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Old 06-11-2017, 02:43 PM   #101 (permalink)
RustyLugNut
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Quote:
Originally Posted by NeilBlanchard View Post


We know that carbon dioxide is driving climate change. It is never a good thing to ignore facts. The tobacco industry denied that nicotine was addictive, and that smoking causes cancer and many other harmful things. That denial of facts was very harmful to a lot of people, and a few people profited by ignoring that harm.

Same thing for leaded gasoline - it needed "more study" they said. Then we got MBTE, which is also quite harmful.
But, along the corollary to the increase in CO2 has been the increase in human affects to the biosphere. Huge increases in city-scapes that change the albedo severely. Huge swaths of land changed over from grass and forest to farm or housing and roads. The minuscule addition of coal and other particulates to the albedo of the icecaps drastically changes the melt rate. The health of the oceans' abilities to absorb and buffer changes in CO2. These and other factors are poorly studied, but combined could affect global warming more strategically than CO2 alone. A more all encompassing climate model that can delineate from various factors is needed. Leaders are making a multi-trillion dollar bet that they have the solutions in hand by signing agreements which only restrict a portion of the worlds population ( the most wealthy ) to a single factor ( CO2 ) leaving the rest to function freely and erode many of the gains hoped for in the agreement.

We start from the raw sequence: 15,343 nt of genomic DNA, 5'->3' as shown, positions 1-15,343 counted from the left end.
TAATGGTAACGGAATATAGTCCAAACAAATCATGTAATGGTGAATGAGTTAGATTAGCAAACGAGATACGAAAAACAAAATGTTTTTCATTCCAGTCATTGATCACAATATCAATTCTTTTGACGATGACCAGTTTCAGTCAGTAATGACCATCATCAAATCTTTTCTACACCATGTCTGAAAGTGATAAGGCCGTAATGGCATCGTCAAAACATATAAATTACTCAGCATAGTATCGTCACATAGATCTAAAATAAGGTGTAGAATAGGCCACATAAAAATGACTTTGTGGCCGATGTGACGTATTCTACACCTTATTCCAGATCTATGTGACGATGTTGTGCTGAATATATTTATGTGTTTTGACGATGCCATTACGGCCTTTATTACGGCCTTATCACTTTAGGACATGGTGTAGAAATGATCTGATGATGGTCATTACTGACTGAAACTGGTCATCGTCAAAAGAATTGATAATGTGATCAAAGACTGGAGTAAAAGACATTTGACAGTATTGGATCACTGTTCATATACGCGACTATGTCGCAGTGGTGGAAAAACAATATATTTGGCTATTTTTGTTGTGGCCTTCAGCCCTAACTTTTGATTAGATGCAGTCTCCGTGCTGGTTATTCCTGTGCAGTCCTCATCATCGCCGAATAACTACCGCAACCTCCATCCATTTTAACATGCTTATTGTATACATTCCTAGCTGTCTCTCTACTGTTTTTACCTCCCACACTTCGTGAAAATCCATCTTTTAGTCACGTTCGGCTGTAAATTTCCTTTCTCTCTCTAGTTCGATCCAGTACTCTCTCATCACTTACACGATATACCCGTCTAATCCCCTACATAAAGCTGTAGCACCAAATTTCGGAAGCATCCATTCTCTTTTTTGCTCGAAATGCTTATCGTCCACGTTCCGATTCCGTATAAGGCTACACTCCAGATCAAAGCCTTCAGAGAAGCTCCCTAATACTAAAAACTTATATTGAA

And the use of tobacco as a parallel to climate change is a common but erroneous practice by climate change supporters. You cannot adequately disengage the other factors affecting climate change from those caused by CO2 alone. With tobacco, you can take millions of data points and create a vector path that is clear and concise. We have but one world data point. We have to get this right.

I am not against renewable energy, I just am a realist when it comes to the actual implementation of such diffuse power. I have a business that uses electricity and natural gas to machine and fabricate. I cannot use renewables as a sole source of power for such concentrated power needs. And I am a small business. Yes, I benefit from the low cost of the excess wind and solar generated electricity, but those are huge farms that you cannot get in other regions of the world.

Nuclear power is the obvious answer to the need for distributed and dense power. Economic pressures will change the views of the masses as all other energy sources will be unable to provide for a world population that is projected to grow another 40% in the course of the Paris Agreements. Nuclear, coupled with judicious use of renewables will allow the world population to stabilize and find an elevated standard of living.

I would much rather put my trillions of dollars into modular nuclear reactors and advanced climate models than tie myself to a poorly structured agreement that will hamper economies and the ability truly affect the climate effectively.

 
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